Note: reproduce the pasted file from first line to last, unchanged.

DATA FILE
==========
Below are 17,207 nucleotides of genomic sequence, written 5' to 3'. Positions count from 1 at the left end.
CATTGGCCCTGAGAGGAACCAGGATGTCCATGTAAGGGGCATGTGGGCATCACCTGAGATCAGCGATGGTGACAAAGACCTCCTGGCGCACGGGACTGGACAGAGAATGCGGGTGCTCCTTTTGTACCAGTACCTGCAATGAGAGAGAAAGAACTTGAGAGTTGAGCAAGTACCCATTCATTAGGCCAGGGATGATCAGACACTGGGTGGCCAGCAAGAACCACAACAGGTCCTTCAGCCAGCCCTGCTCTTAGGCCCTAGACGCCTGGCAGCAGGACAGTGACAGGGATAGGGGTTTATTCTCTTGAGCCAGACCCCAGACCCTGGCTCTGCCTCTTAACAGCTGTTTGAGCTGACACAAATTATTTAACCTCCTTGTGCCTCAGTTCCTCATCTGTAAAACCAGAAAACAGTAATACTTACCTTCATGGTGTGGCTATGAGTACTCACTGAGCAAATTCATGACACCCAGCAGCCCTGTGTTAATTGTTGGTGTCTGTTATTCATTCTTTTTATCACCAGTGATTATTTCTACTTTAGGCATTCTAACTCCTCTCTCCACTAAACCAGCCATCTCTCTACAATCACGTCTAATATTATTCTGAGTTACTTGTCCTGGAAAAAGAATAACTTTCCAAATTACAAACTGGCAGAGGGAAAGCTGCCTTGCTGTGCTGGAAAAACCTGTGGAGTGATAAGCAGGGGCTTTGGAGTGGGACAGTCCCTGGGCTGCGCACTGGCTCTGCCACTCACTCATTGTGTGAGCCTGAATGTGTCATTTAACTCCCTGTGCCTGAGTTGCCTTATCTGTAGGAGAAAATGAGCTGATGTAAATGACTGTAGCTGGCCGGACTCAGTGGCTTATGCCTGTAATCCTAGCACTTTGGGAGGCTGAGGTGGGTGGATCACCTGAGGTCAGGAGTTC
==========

Below are 17,207 nucleotides of genomic sequence, written 5' to 3'. Positions count from 1 at the left end.
CATTGGCCCTGAGAGGAACCAGGATGTCCATGTAAGGGGCATGTGGGCATCACCTGAGATCAGCGATGGTGACAAAGACCTCCTGGCGCACGGGACTGGACAGAGAATGCGGGTGCTCCTTTTGTACCAGTACCTGCAATGAGAGAGAAAGAACTTGAGAGTTGAGCAAGTACCCATTCATTAGGCCAGGGATGATCAGACACTGGGTGGCCAGCAAGAACCACAACAGGTCCTTCAGCCAGCCCTGCTCTTAGGCCCTAGACGCCTGGCAGCAGGACAGTGACAGGGATAGGGGTTTATTCTCTTGAGCCAGACCCCAGACCCTGGCTCTGCCTCTTAACAGCTGTTTGAGCTGACACAAATTATTTAACCTCCTTGTGCCTCAGTTCCTCATCTGTAAAACCAGAAAACAGTAATACTTACCTTCATGGTGTGGCTATGAGTACTCACTGAGCAAATTCATGACACCCAGCAGCCCTGTGTTAATTGTTGGTGTCTGTTATTCATTCTTTTTATCACCAGTGATTATTTCTACTTTAGGCATTCTAACTCCTCTCTCCACTAAACCAGCCATCTCTCTACAATCACGTCTAATATTATTCTGAGTTACTTGTCCTGGAAAAAGAATAACTTTCCAAATTACAAACTGGCAGAGGGAAAGCTGCCTTGCTGTGCTGGAAAAACCTGTGGAGTGATAAGCAGGGGCTTTGGAGTGGGACAGTCCCTGGGCTGCGCACTGGCTCTGCCACTCACTCATTGTGTGAGCCTGAATGTGTCATTTAACTCCCTGTGCCTGAGTTGCCTTATCTGTAGGAGAAAATGAGCTGATGTAAATGACTGTAGCTGGCCGGACTCAGTGGCTTATGCCTGTAATCCTAGCACTTTGGGAGGCTGAGGTGGGTGGATCACCTGAGGTCAGGAGTTC